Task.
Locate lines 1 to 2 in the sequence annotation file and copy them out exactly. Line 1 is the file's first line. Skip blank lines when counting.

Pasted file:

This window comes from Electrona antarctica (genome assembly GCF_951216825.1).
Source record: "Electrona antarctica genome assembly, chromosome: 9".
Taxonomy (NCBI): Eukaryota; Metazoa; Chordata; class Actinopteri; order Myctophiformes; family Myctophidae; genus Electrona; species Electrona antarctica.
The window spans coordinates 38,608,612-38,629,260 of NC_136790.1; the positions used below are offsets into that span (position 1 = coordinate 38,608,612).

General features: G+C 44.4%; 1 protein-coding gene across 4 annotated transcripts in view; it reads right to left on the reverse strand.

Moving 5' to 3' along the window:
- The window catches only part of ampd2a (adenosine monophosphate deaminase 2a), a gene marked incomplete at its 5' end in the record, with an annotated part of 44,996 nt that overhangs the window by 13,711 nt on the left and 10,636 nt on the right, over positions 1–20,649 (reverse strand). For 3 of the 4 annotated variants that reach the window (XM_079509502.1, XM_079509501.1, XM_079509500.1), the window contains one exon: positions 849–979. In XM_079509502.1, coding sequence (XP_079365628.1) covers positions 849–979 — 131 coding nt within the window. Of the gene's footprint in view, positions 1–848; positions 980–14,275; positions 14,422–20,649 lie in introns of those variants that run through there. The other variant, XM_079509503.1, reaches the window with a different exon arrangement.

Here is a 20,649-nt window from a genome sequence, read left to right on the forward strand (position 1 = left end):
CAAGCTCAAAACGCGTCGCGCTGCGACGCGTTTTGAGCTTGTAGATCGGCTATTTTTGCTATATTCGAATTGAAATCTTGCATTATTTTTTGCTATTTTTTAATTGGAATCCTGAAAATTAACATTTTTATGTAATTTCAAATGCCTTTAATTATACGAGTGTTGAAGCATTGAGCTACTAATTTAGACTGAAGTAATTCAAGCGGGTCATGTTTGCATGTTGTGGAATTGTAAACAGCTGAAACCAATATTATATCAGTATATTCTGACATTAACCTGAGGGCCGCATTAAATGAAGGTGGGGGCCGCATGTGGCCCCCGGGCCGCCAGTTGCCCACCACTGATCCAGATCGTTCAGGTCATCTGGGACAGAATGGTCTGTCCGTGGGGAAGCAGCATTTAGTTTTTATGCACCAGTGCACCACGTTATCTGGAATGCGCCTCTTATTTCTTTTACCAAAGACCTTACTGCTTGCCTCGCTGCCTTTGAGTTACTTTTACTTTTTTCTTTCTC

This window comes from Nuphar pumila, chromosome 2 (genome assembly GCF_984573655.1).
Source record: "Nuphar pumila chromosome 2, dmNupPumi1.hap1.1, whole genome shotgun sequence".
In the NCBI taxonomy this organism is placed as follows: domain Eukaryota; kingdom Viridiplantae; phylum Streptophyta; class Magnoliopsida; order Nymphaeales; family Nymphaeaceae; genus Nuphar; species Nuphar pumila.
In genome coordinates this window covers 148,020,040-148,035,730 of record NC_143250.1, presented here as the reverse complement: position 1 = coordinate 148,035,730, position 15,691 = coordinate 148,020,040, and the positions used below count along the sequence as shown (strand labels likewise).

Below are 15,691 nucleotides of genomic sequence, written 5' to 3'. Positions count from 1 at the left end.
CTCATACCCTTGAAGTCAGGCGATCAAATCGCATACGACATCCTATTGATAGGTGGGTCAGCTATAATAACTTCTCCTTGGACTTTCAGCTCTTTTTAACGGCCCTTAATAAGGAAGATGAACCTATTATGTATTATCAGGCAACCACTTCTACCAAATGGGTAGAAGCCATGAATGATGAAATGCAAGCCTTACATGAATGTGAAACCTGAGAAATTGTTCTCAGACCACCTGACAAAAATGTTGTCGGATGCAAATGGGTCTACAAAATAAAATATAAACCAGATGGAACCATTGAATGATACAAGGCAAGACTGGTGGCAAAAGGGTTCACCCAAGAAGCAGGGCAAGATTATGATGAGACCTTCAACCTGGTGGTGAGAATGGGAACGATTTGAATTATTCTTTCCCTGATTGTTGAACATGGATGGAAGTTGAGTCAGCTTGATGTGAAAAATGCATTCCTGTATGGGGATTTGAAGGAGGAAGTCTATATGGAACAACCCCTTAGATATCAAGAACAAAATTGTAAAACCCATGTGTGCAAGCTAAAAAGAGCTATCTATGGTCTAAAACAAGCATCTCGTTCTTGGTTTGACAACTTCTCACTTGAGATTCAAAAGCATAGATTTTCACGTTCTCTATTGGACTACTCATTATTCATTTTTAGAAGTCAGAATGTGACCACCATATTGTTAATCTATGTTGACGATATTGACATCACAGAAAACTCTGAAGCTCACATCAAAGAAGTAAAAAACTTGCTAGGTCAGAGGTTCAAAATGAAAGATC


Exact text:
This window comes from Electrona antarctica (genome assembly GCF_951216825.1).
Source record: "Electrona antarctica genome assembly, chromosome: 9".